How to Create an Aged Look on Canvas Laundry Cart Using Paint and Wax

6 Materials
$20
1 Hour
Easy

For some time, I have wanted a vintage laundry cart! I'm talking about the older the better! Some may think I'm nuts; but the vintage look has so much appeal and it's great storage too!


The problem for me was the price tag! Oh my goodness! Those things are not cheap! Even the replicas can cost well over $150! Crazy! I happened to find this laundry cart for $20 on the Marketplace; and figured I could create my own vintage laundry cart!


I'm going to show you a super easy way to create an aged vintage look on canvas. This could probably easily work on any canvas covering.

This is the laundry cart I found for $20. The shape and size were just what I was looking for! The only thing missing was that aged, worn look!

I started by removing the canvas cover from the frame.

Super simple! I just removed the screws and took the canvas off! You could always keep the canvas on and work from there; but I found removing it made it so much easier.

I started by applying an off white chalk paint. I used House&Canvas chalk paint, in the color champagne.


I found it easiest to work from a paper plate. This allowed me to wipe the brush bristles on the plate before applying.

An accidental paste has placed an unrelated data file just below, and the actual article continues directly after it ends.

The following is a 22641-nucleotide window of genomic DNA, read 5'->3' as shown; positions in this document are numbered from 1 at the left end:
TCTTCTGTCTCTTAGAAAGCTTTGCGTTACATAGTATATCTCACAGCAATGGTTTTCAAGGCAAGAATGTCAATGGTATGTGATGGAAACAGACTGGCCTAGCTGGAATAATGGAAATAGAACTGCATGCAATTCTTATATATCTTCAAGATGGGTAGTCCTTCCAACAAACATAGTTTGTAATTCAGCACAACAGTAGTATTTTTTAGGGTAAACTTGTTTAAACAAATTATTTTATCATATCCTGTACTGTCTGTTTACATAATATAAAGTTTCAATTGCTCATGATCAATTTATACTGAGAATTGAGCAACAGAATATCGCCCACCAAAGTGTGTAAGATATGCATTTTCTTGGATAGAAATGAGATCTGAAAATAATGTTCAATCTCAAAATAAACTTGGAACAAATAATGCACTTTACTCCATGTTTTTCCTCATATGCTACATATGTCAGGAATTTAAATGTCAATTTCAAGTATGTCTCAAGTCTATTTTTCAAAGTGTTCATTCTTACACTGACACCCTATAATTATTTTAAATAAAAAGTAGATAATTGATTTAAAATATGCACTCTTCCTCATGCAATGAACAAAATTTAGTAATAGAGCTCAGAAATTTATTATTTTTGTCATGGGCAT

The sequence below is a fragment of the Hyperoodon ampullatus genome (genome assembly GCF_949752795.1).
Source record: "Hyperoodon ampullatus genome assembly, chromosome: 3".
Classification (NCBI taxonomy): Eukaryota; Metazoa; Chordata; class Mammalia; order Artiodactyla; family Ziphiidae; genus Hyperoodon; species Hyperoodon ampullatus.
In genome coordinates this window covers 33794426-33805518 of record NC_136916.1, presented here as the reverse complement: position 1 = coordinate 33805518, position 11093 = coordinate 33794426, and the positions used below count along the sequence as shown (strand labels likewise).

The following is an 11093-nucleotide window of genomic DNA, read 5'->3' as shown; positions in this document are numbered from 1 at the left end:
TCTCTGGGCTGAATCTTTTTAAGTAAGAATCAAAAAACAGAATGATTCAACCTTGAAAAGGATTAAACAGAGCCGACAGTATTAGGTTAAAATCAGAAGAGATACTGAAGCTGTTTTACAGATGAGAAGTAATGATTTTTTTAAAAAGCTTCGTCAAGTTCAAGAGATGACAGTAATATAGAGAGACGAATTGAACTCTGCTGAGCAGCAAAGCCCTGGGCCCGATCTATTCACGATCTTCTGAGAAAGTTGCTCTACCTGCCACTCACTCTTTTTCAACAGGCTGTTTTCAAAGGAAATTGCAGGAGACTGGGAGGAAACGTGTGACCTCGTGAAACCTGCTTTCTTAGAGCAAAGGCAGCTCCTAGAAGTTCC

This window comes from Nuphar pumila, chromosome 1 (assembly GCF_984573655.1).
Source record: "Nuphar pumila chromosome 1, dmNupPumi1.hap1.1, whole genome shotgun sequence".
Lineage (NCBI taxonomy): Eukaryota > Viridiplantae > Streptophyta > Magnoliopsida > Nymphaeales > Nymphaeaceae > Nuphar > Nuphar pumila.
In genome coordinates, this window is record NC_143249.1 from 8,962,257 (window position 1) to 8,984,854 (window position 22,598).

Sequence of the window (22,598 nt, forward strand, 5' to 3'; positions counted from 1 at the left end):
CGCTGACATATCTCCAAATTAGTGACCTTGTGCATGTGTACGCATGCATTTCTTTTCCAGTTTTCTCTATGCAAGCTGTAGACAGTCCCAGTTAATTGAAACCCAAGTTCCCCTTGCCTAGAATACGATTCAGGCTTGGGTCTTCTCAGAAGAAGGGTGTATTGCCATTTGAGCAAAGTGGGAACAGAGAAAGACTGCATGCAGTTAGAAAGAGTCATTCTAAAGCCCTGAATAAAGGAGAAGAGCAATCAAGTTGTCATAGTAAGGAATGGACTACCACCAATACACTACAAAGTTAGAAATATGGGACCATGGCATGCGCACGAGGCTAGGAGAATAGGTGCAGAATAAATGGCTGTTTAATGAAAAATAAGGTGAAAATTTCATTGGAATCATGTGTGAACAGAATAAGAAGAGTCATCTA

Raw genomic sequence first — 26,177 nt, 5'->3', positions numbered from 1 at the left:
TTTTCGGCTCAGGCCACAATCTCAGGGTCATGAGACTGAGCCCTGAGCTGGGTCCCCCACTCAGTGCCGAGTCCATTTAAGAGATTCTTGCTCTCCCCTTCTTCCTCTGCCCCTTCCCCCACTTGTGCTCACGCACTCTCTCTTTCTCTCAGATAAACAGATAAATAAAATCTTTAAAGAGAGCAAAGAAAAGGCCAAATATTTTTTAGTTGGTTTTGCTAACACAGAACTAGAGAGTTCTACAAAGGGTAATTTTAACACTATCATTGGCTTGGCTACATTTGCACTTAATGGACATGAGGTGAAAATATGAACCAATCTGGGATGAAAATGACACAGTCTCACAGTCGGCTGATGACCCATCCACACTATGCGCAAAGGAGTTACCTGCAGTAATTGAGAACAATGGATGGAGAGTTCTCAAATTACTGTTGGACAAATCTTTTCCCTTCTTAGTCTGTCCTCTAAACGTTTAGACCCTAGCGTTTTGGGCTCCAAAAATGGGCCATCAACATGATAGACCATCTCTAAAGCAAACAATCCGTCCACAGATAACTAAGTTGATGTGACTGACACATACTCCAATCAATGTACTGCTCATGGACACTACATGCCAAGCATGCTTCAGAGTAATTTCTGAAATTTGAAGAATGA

I found less paint on the brush applied better to the canvas. Due to the material of the canvas, the paint did not spread well; which left spots when too much paint was applied.

You can easily see the difference once paint was applied. The paint gives the canvas that dingy creamy/yellowish color.

After I added paint to all sides of the canvas, I added dark colored furniture wax. This particular wax is typically used to seal and add an aged look to chalk painted furniture.


I used the House&Canvas wax in the color Walnut.

I found it easier to apply a small amount of wax to a rag, and work from there. As with the paint, the smaller amount applied, the better.


I wiped my brush bristles directly on the rag to catch the wax on my brush. This allowed me more control over how much wax I applied each time. I suggest using a very light amount of wax on the bristles when applying to the canvas.

I applied the wax a little heavier in spots where it would naturally wear more. For instance, where the canvas covers the metal bars, bottom seam (along the wheels,) and the top of the cart.


I also applied it to all other areas of the canvas, just lighter.

I didn't bother adding wax or paint to the bottom of the canvas. This picture gives you a great image of how much different the canvas looks with paint and wax applied.

I decided to scuff up the metal too. This helped create a little more vintage look to the cart.


I used a 150 grit sand paper; and sanded the metal.

You can see how the sand paper added a nice scuffed look.

I decided to use my cart to store my linens and extra throw pillows.


Over all, I think the vintage, worn look was achieved!

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